- Every scene I remember from this movie happens in the second hour. The T-Rex/Jeep chase (“Must go faster”), Goldblum’s weird open-shirt shot, Muldoon’s “Clever girl”, etc. I imagine a lot of kids my age fast-forwarded through the first half of their VHS copies.
- If I may allow myself one nitpick: As a theme park fan I’m upset Hammond says Disneyland opened in 1956 (a factual error also present in the film’s screenplay). That being said, whenever I watch a video essay that begins “When Disneyland opened in July 1955…” I always say “nothing worked” out loud.
- Laura Dern spends most of the movie being amused or scared by her surroundings, but at least she gets to do a little action near the end, and is definitely doing her own stunts in a few shots. Get it, Laura Dern!
- The raptor chase scene in the kitchen is wonderfully thrilling, and highlights the film’s thesis in a nutshell: If dinosaurs were to come back, human survival would rest on our ability to adapt and evolve.
- “Jurassic Park” is the only movie I can think of that ends with a Deus T-Rex Machina. Also, due to the shot of the dinosaur skeleton being destroyed, this movie technically has the same ending as “Bringing Up Baby“.
- Still, not the worst experience I’ve ever had at a theme park.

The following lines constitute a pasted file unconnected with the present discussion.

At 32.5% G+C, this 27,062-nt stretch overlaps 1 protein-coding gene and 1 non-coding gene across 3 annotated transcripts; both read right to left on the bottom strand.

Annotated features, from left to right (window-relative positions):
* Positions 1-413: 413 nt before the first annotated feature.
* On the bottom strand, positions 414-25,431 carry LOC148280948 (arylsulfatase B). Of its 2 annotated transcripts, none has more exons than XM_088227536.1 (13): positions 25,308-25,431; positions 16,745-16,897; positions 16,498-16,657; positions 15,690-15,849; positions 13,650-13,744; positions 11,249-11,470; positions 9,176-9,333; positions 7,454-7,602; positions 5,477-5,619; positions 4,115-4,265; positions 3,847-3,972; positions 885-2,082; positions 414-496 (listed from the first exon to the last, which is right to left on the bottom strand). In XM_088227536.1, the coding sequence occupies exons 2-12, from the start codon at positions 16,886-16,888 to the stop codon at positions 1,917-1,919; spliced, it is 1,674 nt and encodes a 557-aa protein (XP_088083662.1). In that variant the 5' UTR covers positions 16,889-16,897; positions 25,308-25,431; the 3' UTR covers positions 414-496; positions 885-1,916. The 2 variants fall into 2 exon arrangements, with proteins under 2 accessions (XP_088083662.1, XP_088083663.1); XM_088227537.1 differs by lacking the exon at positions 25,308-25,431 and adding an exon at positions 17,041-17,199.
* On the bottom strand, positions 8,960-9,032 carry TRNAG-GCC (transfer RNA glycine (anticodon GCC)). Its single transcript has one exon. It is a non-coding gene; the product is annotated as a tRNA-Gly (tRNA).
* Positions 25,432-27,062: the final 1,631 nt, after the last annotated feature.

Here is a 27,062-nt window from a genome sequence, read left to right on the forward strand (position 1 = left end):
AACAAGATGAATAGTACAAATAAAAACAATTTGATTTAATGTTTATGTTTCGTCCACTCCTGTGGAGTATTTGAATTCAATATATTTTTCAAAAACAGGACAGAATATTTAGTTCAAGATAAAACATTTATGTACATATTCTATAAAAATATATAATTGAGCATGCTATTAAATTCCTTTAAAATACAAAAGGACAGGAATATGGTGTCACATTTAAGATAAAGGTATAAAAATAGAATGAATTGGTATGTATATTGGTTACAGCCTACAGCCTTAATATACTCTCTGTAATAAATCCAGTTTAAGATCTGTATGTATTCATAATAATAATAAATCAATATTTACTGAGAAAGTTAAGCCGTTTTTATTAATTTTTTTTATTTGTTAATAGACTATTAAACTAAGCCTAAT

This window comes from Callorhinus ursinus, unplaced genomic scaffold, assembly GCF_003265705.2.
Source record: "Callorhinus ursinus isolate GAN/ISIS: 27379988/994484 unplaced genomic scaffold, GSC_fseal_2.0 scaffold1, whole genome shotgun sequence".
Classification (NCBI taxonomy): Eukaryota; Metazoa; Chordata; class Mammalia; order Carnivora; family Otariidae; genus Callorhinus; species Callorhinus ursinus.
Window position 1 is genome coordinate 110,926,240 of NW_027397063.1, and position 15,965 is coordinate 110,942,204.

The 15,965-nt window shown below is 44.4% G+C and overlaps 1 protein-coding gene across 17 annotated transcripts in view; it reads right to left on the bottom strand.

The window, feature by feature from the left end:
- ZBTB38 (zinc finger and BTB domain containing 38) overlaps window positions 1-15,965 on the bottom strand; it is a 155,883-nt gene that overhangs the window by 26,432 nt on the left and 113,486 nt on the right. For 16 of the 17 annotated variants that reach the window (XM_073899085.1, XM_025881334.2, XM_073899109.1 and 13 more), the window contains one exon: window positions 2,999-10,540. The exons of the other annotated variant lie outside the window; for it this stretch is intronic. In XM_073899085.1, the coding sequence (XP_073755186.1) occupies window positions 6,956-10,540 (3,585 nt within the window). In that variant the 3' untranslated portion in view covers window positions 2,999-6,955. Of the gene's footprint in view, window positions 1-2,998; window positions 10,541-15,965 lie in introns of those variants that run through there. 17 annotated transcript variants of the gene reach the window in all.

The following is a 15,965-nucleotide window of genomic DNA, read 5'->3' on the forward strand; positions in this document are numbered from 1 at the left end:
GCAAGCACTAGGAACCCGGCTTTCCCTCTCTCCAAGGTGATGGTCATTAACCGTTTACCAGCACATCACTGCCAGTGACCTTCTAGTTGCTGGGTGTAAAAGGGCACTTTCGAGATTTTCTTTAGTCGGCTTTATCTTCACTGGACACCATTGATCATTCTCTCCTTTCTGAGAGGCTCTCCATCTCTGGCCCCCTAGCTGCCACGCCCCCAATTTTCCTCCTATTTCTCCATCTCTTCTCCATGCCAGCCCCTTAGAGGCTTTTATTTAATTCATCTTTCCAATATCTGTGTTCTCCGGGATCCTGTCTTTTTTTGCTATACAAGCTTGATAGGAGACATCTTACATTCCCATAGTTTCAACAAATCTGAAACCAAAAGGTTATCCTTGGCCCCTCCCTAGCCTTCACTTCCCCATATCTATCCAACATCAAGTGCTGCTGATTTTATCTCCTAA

- “Jurassic Park” opened in June 1993, and by October had surpassed “E.T.” as the highest-grossing film of all time. In the ensuing 30 years, “Jurassic Park” has been celebrated by filmmakers, critics, and audiences as one of the best modern action movies.
- The film’s biggest impact was on the industry’s seemingly overnight switch from optical effects to computers, with every major director seeing the evolution as a chance to let their imagination run wild. Peter Jackson was inspired to consider a film adaptation of “The Lord of the Rings”, Stanley Kubrick revived his pet project “A.I.: Artificial Intelligence” (which would, somewhat ironically, ultimately be directed by Spielberg), and George Lucas was convinced the technology could finally bring his “Star Wars” prequel trilogy to life.